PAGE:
Jammin’

As much as my pseudo-Southern self wants to deny it, autumn is here in the Twin Cities.  And I’ll admit, I am a little bit excited for it.  Fall means cool, crisp mornings and lightweight sweaters.  It means an abundance of root vegetables and winter squash at the grocery store (butternut squash on my counter – I have some delicious plans for you later this week).  And it means stocking up the pantry for the long (and I mean long), cold (and I mean cold) winter ahead by preserving the tastes and smells of summer.

Now, I’ve never actually made preserves before.  Sure, as a kid I would watch my mother can just about anything she could get her hands on … peaches, pears, applesauce, green beans, zucchini relish … and to be perfectly honest, that pressure cooker scared the living daylights out of me and I have since avoided all sorts of canning activity.  But, as I have just discovered, you don’t actually need a pressure cooker to make jams, jellies and preserves.  So I decided to try my hand at some spiced blueberry jam this cozy Sunday afternoon.  I think it was a great starting point into the world of canning – although, I do admit, to having made a couple of emergency calls to my mother…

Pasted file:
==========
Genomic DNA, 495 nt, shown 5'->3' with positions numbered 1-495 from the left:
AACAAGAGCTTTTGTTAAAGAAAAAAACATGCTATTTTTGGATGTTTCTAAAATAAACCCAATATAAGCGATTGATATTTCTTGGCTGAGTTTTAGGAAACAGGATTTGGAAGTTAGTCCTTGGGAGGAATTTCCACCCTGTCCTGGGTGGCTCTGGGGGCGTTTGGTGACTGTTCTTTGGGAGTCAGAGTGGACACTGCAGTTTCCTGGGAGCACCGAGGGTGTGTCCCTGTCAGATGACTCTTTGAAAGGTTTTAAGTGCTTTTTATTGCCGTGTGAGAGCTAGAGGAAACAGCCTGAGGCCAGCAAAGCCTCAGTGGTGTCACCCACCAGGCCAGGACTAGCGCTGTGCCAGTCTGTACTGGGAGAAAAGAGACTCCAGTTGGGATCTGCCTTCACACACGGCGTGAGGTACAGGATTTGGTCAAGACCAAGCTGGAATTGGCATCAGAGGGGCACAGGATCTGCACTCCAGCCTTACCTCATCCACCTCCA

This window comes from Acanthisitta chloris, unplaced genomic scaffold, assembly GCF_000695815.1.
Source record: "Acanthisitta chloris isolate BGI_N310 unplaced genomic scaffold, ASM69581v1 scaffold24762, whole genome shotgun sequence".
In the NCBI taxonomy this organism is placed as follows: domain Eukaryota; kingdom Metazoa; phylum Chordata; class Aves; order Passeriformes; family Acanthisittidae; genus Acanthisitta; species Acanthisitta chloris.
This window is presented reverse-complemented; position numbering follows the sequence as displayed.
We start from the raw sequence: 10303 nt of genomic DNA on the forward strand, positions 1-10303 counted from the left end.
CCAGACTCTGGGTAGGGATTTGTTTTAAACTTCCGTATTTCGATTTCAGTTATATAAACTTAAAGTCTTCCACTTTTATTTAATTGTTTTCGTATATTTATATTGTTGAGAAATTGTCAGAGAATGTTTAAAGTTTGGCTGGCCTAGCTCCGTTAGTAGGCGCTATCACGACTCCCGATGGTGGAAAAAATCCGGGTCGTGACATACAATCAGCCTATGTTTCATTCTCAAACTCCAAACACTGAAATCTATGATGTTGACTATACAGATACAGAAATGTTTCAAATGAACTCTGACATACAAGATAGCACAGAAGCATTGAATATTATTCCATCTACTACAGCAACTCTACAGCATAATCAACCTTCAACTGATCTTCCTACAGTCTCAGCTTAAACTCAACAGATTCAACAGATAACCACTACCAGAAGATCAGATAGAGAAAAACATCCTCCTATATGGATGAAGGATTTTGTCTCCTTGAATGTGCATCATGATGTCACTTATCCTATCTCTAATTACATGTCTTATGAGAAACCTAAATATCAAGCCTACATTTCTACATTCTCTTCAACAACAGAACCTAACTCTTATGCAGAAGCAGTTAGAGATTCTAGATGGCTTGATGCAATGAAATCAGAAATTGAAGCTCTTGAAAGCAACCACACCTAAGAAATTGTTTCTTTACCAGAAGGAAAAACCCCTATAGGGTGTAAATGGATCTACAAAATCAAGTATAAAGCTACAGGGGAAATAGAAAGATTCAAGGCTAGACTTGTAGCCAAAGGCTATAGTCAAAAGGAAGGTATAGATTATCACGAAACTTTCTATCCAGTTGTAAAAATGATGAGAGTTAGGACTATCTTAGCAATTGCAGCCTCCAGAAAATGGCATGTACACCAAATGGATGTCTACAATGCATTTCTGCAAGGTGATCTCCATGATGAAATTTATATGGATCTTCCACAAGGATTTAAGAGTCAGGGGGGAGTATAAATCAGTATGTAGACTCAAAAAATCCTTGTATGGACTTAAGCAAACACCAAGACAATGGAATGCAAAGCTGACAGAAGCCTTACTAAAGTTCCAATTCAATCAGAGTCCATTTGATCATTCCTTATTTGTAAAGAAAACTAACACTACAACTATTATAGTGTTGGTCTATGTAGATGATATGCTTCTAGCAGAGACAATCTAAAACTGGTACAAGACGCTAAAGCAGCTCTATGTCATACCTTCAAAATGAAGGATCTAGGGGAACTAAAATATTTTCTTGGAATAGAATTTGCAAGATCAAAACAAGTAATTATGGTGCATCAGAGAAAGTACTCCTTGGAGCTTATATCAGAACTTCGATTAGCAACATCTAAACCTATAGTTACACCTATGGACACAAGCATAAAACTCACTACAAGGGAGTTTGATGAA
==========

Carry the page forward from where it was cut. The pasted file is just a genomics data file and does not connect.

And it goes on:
I like how few ingredients can go into making a jam.  This particular recipe (found in the book aptly named Jams and Preserves by Gina Steer) called for 1 1/2 pounds of blueberries, 1 cup fresh squeezed orange juice (about two small juice oranges), a cinnamon stick and vanilla bean and about 2 1/2 cups of sugar.  First, simmer the blueberries, orange juice, cinnamon stick and vanilla bean over low heat for about 20 minutes. It will turn your wooden spoon and pot a lovely shade of purple…

Next, add sugar until it dissolves.  Turn up the heat and bring to a boil for about 3 minutes.  Take off the heat and stir in 3/4 cup of pectin (aka Sure-Jell or Certo and good luck finding it in your grocery store – it may be hiding in the baking aisle, the kitchen gadget aisle or with the tupperware and lunch bags).  Let cool slightly before pouring into sterilized glass canning jars (place right-side up in a 285 degree oven for 15 min).  To ease the pouring process, I first put the jam into a large batter bowl with a handle and a spout and that worked really well.  My batch made about 5 1/2 cups.  Cover with lids and screw on the caps.  After a few minutes you should a hear a “pop” indicating that the lid has sealed.  Hopefully the jam will set in a day or so and you will be good to go.

I think I might try mine with some baked brie and walnuts…

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